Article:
Working on his autobiography, Joe tells Bill that his father was the type of man who let people push him around. Joe says he himself was like that too, then got tired of the beatings from other kids and decided to stand up for himself and get what he wanted.

Joe’s men arrive at Carole’s door and take her to his hide-out. They keep her blindfolded until she’s in the house. She scolds him for taking the risk of his wound getting infected. She tells him to keep his mouth shut when he makes a few wise-cracks about Bill and her liking each other. Joe offers to make Carole his “queen,” then tells her to come back in the morning.

The $100 bill that Carole received was traced to a robbery. The grocer she gave it to comes early to warn her the sheriff and police—who hate her any way for being part of the scandal back in the city—are coming to arrest her. Carole goes back to Joe’s hide-out.

She tells him that his eye is badly infected, and he could go blind within six hours. He decides to make Bill his guinea pig, and makes Carole drop the medicine in his eyes first. Since nothing seems to be wrong, Joe asks that all of his men get the drops and he be the last to receive.

Back at Wayne Center, Carole’s Aunt Josephine tells police where Gurney’s hide-out is.

The men realize that Carole tricked them. The drops have blinded their vision. There’s a suspenseful chase of Carole from Joe and the boys all over the house. It’s probably the most heart-racing moment in any Kay Francis movie.

Police surround Joe’s house and a hail of gunfire follows. They come out of the house and are taken by police. The most suspenseful part comes when Carole opens a door and realizes Joe is in the house. Still unable to see, he follows her and Bill the best he can. A policeman guns down Joe right behind Carole on the stairs.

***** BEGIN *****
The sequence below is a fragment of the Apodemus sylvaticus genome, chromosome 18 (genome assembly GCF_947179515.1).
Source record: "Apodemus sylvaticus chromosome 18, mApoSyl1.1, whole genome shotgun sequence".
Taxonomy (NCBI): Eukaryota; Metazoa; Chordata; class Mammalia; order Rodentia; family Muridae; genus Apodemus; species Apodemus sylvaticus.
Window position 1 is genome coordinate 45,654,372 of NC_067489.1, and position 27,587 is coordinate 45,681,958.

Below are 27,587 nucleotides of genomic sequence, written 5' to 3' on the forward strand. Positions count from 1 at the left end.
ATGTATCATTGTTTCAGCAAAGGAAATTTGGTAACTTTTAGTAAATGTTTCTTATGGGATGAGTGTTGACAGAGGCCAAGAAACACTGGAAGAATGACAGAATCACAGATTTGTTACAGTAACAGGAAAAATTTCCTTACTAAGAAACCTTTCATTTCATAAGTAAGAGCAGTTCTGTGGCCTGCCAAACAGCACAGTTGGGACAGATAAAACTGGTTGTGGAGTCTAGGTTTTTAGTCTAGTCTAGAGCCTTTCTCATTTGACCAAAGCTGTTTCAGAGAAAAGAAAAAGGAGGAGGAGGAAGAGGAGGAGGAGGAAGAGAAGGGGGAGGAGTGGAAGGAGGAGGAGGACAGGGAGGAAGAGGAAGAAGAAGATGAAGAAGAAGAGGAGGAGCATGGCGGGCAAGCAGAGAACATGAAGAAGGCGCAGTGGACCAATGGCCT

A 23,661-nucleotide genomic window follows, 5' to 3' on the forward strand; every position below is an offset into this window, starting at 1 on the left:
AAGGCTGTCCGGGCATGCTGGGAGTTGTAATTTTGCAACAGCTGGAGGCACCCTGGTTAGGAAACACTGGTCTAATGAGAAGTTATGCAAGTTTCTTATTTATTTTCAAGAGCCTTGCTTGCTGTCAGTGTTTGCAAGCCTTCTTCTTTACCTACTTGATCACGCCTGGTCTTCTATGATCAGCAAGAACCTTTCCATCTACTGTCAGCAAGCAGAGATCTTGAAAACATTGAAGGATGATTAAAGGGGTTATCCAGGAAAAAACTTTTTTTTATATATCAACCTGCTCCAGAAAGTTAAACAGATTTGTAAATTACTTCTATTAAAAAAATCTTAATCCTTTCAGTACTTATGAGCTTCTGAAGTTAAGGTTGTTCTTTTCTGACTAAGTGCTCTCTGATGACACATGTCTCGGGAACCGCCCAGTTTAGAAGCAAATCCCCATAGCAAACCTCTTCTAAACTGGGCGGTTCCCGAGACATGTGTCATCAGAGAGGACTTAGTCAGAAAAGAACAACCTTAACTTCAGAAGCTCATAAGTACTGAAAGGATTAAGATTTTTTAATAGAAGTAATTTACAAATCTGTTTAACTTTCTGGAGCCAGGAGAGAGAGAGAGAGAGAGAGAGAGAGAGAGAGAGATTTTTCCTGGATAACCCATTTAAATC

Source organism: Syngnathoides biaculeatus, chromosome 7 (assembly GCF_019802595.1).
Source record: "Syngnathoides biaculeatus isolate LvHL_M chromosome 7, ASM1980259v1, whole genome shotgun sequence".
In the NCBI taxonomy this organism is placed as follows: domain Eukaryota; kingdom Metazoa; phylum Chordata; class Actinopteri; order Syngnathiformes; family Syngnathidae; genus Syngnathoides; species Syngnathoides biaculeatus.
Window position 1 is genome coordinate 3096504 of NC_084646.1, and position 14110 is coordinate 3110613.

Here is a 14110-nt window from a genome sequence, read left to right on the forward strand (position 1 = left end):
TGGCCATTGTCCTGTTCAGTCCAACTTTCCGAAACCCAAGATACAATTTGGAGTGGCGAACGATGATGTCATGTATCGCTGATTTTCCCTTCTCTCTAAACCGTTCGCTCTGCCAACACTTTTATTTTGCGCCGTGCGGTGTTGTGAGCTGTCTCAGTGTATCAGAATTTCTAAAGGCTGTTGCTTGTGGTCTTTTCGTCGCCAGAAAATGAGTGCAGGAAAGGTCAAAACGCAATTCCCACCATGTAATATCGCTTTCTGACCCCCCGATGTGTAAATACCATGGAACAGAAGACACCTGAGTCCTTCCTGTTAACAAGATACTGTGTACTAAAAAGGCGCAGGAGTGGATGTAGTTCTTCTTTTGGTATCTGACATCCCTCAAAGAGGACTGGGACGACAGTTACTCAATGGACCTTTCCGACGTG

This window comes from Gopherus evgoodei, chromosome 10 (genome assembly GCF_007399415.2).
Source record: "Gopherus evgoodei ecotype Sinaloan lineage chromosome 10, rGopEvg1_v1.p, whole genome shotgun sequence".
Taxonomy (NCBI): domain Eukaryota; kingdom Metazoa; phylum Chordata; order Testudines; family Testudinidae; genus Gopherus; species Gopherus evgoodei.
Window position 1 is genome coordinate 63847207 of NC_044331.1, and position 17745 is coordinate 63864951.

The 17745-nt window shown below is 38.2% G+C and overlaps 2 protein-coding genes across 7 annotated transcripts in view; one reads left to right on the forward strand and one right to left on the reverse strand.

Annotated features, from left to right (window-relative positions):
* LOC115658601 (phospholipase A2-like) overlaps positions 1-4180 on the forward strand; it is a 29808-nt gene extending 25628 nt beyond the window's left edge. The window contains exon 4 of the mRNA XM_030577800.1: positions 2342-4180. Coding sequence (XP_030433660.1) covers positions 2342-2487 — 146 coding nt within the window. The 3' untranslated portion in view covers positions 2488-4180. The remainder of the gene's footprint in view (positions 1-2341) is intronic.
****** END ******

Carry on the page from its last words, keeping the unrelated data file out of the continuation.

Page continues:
A few years later, Carole is shown coming home to her husband, Bill, and their son.

This really isn’t that bad of a movie. It’s filled with more action and excitement than any other Kay Francis movie, especially compared to the ones she was making at this point in her career. Oddly enough, Kay and Bogart have great chemistry. They should have been paired more often in good suspense films, their dark features play well off of each other.

Ann Dvorak was the original choice to play Kay’s Carole Nelson. Kay is (besides billed second to the then-unknown Bogart) billed much smaller than Humphrey. This was another attempt to get Kay to quit. Jack and Harry Warner figured that, by embarrassing her into playing a supporting role in a B gangster film, Kay might decide to walk out on her contract.

Famously, she refused.

Critics dismissed this movie as unimportant, and the public really didn’t take any notice of it, either. But in retrospect, it’s interesting to see two film greats paired at interesting moments in their careers. Kay was on her way out and Bogart on the way in, and the pairing of the two today signals the transition between two generations of great Hollywood stars.



Vintage Reviews:

By Frank S. Nugent, January 7, 1939.
Published in the New York Times.
Back in the old days of friendly panning, it never occurred to us that one day we might be the organizer of a Kay Francis Defense Fund. But after sitting through “King of the Underworld” at the Rialto, in which Humphrey Bogart is starred while Miss Francis, once the glamour queen of the studio, gets a poor second billing, we wish to announce publicly that contributions are now in order. Not that it wouldn’t have been a great advantage to Miss Francis if her name had been omitted altogether from the billing: we simply want to go gallantly on record against what seems to us an act of corporate impoliteness.

For “King of the Underworld,” which is said to be the farewell appearance of Miss Francis (who evidently had no first-billing guarantee in her contract) in a Warner Brothers production, is not merely bad: it is, unless we are misled by all the internal evidence, deliberately bad. The script writers, knowing as they perfectly well do that Miss France always has “r” trouble, have unkindly written in the word “moronic.” Indeed, considering the plot and everything, it is our settled conviction that meaner advantage was never taken of a lady.


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From the July 05, 1938 issue of the Motion Picture Herald
announcing the production of the film: